TheEye couldn’t have timed her trip to New York better. It was certainly not intended but it coincided with the re-opening of MOMA after a lengthy period of renovation and a $450 million expansion programme, which included a ‘completely re-conceptualised’ (MOMA’s words) installation of its permanent collection. Curators have made a point of shaking things up and breaking down the traditional divisions of the collection in favour of “more inclusive themes” – ‘Responding To War’ or ‘City as Stage’ etc. There is a somewhat self-conscious juxtaposition of different media and periods, as if to labour their point that a formalist approach is no longer relevant, and now films and photography are shown alongside works of early modernism (Picasso’s Les Demoiselles d’Avignon on a wall facing a re-discovered American feature film from 1913, which was probably found stored in a box in the basement of the museum). It’s a bold experiment.
Many people will regard this curatorial mash-up as sacrilegious. Others, including TheEye, will favour the unorthodox approach and new spaces. According to the New York Times, ‘the plan is to keep the collection as much in flux as the temporary shows. Every six months a third of the permanent galleries will be reinstalled. But the first iteration – with new acquisitions, unfamiliar works long-buried in storage, and startling pairing and concentrations – is bound to generate surprises, some disappointments, and plenty of arguments. The Euro-American narrative is still too prominent and the museum is still too enamoured of Conceptual Art.” TheEye more or less agrees.
Other interesting juxtapositions are placing masters, such as Picasso, alongside Louise Bourgeoise and Faith Ringgold and a decision to display works rarely shown because of their fragility – Henri Matisse‘s blue cutout ‘Swimming Pool’ is one example.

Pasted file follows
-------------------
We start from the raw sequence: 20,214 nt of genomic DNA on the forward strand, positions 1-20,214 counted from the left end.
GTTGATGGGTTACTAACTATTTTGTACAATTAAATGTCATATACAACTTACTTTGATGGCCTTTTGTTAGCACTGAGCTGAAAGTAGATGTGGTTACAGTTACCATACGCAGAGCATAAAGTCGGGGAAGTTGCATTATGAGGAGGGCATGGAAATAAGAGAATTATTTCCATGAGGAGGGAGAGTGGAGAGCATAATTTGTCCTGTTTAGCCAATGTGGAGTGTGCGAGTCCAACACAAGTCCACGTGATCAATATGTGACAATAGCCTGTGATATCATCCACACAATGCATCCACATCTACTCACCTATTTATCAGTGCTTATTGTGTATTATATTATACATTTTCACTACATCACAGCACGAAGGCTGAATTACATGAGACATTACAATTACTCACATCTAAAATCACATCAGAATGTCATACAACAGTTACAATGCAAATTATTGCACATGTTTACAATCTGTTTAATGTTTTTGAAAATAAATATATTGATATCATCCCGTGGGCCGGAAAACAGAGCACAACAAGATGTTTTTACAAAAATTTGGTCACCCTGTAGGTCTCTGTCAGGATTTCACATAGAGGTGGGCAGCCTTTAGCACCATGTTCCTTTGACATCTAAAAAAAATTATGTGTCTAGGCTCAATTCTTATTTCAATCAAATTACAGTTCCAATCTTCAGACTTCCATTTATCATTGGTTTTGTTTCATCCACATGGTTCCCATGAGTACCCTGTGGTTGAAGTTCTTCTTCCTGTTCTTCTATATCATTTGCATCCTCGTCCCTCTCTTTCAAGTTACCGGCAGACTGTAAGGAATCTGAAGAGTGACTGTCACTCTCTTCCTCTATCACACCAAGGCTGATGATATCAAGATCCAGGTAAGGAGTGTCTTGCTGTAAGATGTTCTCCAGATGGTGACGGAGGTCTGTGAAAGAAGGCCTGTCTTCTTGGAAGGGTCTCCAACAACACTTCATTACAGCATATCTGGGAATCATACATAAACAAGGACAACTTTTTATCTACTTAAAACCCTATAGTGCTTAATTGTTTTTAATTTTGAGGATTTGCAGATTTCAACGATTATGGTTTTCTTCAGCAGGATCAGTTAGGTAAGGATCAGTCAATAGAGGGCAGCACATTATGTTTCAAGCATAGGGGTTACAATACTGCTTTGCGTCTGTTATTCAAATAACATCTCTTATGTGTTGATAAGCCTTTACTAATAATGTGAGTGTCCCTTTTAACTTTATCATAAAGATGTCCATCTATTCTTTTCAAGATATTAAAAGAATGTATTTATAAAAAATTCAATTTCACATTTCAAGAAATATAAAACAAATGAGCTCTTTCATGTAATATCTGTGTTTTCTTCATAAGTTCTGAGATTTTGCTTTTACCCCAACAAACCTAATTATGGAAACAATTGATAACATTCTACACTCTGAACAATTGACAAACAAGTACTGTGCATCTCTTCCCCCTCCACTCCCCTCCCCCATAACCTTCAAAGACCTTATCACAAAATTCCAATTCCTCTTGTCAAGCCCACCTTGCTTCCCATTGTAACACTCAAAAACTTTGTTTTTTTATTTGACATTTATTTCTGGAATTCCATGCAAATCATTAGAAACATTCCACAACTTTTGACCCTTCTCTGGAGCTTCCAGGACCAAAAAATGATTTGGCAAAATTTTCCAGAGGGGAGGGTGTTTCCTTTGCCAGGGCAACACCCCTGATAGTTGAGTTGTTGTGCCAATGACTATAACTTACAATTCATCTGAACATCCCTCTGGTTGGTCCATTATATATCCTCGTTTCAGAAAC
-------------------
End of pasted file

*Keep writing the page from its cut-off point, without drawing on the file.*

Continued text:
Taking the Thread For a Walk‘ (a quote from Paul Klee, who had been a Bauhaus instructor) is an important installation of textiles, fibre art and industrial design.
On show are tapestries, screenprints, woven textiles and fabric designs, many by women including Anni Albers and Gunta Stolzl (a Bahaus School Master.) The exhibition with its bounteous collection is impressive and demonstrates ‘the endurance of style and how art history gets woven’.
For TheEye one of the most exciting aspects of the ‘new’ MOMA was discovering artists she had never before encountered. All right, maybe it’s ignorance, but how many of you have heard of Betye Saar, a collage and printmaker from Pasadena California. In the 1940’s she said, ‘Art was just one of the things black people didn’t go into – they didn’t study to be artists.’
Faith Ringgold said for years she struggled to find any takers for her work and when ‘everybody’s trying to tell me what to do, I’d say ‘To hell with all of them. I’ll do it my way.”‘
It was impossible to take everything in on one visit. Each of the numerous galleries has its own character and some display works in several mediums and from different times or periods which can be confusing. There are more non-male, nonwhite and non-Western artists. New acquisitions and loans.
There are, of course, many ‘opinions’ and points of view from experts – Sheena Wagstaff, Chairman of Modern and Contemporary Art at the Metropolitan Museum of Art commented on the ‘more inclusive presentation of work that is open-ended, more responsive to a changing world’ and Donna De Salvo says ‘what the museum gets right here is an architectural construct that supports what it claims will now be an on-going, open-ended investigation of ModernISM and ModernISMS as well as art of our time.’
The Times gives the curators a ‘gold-plated A + for effort, they have set a new path for their successors…this is only the beginning of a new beginning’.
TheEye‘s opinion is that this is an exciting step forward for MOMA. The space is awesome and it takes confidence and guts and even humility for curators and decision-makers to be experimental in some radical new installations and hanging styles. It seems a very democratic approach – admitting they might not have got everything right at the beginning and asking the visitors to ‘bear with them’ whilst they try things out.